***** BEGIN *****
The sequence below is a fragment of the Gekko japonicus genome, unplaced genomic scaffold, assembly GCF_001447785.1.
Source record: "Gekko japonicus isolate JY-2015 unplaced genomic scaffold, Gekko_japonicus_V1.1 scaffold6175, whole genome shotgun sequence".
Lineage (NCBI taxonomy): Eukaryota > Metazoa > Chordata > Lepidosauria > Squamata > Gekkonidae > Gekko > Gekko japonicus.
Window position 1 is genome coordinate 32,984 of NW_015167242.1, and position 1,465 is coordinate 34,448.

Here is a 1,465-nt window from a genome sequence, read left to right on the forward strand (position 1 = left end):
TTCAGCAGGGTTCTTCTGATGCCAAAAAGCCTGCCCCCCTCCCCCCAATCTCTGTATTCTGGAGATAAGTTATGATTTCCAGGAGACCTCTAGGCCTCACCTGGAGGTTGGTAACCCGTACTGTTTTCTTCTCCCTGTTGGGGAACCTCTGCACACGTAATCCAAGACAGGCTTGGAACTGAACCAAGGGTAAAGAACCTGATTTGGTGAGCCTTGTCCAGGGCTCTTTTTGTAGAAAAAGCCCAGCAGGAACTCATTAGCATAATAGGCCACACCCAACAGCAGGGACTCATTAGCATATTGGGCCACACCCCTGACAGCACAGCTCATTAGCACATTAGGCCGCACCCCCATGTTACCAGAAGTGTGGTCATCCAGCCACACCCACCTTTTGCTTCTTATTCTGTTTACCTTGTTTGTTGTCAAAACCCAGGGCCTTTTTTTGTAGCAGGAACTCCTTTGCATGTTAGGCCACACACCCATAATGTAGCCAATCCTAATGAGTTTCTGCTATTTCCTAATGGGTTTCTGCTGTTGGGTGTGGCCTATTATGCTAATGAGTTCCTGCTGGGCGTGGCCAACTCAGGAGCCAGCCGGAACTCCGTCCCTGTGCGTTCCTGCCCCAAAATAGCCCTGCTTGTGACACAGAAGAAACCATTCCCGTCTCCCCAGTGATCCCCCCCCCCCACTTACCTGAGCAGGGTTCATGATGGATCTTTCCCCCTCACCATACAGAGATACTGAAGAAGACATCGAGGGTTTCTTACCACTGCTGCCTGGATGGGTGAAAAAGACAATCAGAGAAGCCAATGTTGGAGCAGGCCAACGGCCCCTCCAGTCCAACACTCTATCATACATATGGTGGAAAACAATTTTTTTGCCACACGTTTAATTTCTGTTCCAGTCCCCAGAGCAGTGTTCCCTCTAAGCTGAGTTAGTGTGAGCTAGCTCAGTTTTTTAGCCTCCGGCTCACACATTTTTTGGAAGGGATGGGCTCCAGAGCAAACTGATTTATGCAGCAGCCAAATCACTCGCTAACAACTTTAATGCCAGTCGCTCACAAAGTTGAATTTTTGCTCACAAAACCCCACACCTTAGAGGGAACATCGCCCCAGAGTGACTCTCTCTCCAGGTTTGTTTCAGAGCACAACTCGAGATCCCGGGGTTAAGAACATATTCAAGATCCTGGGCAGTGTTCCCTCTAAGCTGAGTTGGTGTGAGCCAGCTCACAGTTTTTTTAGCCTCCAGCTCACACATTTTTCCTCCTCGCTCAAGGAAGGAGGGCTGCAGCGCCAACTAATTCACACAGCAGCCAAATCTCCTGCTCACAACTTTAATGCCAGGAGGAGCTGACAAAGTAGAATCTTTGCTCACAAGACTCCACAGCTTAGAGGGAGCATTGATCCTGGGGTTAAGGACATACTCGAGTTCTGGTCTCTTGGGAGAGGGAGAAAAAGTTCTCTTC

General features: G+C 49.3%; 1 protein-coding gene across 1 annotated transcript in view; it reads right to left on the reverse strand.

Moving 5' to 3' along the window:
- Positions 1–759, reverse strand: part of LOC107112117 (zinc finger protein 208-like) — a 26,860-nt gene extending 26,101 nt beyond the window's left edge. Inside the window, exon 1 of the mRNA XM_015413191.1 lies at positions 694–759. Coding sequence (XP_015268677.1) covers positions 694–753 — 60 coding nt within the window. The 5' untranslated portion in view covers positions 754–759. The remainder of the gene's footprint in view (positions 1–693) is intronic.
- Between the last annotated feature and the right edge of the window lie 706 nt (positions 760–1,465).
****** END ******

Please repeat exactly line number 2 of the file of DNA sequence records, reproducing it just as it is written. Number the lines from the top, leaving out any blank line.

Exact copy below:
Source record: "Gekko japonicus isolate JY-2015 unplaced genomic scaffold, Gekko_japonicus_V1.1 scaffold6175, whole genome shotgun sequence".